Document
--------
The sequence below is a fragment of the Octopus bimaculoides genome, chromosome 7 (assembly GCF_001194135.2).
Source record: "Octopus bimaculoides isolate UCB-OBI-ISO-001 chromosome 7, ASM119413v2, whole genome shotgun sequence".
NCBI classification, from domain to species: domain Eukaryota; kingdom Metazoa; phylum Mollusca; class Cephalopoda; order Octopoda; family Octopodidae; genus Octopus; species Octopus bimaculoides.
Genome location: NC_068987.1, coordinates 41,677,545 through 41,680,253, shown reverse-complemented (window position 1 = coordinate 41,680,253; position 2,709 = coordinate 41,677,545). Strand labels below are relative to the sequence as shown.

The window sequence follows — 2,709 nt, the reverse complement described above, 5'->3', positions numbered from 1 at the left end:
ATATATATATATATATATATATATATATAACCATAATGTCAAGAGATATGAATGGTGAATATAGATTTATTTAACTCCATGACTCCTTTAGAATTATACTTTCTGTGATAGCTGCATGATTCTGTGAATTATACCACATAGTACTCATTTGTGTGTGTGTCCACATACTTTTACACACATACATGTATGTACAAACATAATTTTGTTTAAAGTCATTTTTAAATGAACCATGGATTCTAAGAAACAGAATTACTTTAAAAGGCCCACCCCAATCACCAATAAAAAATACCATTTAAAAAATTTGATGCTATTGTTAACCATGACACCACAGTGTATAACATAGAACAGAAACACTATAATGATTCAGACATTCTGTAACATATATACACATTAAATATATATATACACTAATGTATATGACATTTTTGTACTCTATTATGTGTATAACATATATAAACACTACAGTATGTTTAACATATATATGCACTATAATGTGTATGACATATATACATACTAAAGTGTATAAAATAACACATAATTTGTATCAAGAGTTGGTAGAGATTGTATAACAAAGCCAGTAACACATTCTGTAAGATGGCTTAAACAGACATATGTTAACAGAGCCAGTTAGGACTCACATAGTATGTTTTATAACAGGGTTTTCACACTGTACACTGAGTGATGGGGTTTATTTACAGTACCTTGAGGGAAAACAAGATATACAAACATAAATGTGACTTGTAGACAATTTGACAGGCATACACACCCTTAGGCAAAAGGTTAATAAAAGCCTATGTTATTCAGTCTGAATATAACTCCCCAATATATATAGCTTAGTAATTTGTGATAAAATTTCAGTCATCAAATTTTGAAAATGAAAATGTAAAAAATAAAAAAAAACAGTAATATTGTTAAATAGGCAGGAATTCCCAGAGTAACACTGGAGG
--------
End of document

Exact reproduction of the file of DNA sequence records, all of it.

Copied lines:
The sequence below is a fragment of the Octopus bimaculoides genome, chromosome 7 (assembly GCF_001194135.2).
Source record: "Octopus bimaculoides isolate UCB-OBI-ISO-001 chromosome 7, ASM119413v2, whole genome shotgun sequence".
NCBI classification, from domain to species: domain Eukaryota; kingdom Metazoa; phylum Mollusca; class Cephalopoda; order Octopoda; family Octopodidae; genus Octopus; species Octopus bimaculoides.
Genome location: NC_068987.1, coordinates 41,677,545 through 41,680,253, shown reverse-complemented (window position 1 = coordinate 41,680,253; position 2,709 = coordinate 41,677,545). Strand labels below are relative to the sequence as shown.

The window sequence follows — 2,709 nt, the reverse complement described above, 5'->3', positions numbered from 1 at the left end:
ATATATATATATATATATATATATATATAACCATAATGTCAAGAGATATGAATGGTGAATATAGATTTATTTAACTCCATGACTCCTTTAGAATTATACTTTCTGTGATAGCTGCATGATTCTGTGAATTATACCACATAGTACTCATTTGTGTGTGTGTCCACATACTTTTACACACATACATGTATGTACAAACATAATTTTGTTTAAAGTCATTTTTAAATGAACCATGGATTCTAAGAAACAGAATTACTTTAAAAGGCCCACCCCAATCACCAATAAAAAATACCATTTAAAAAATTTGATGCTATTGTTAACCATGACACCACAGTGTATAACATAGAACAGAAACACTATAATGATTCAGACATTCTGTAACATATATACACATTAAATATATATATACACTAATGTATATGACATTTTTGTACTCTATTATGTGTATAACATATATAAACACTACAGTATGTTTAACATATATATGCACTATAATGTGTATGACATATATACATACTAAAGTGTATAAAATAACACATAATTTGTATCAAGAGTTGGTAGAGATTGTATAACAAAGCCAGTAACACATTCTGTAAGATGGCTTAAACAGACATATGTTAACAGAGCCAGTTAGGACTCACATAGTATGTTTTATAACAGGGTTTTCACACTGTACACTGAGTGATGGGGTTTATTTACAGTACCTTGAGGGAAAACAAGATATACAAACATAAATGTGACTTGTAGACAATTTGACAGGCATACACACCCTTAGGCAAAAGGTTAATAAAAGCCTATGTTATTCAGTCTGAATATAACTCCCCAATATATATAGCTTAGTAATTTGTGATAAAATTTCAGTCATCAAATTTTGAAAATGAAAATGTAAAAAATAAAAAAAAACAGTAATATTGTTAAATAGGCAGGAATTCCCAGAGTAACACTGGAGG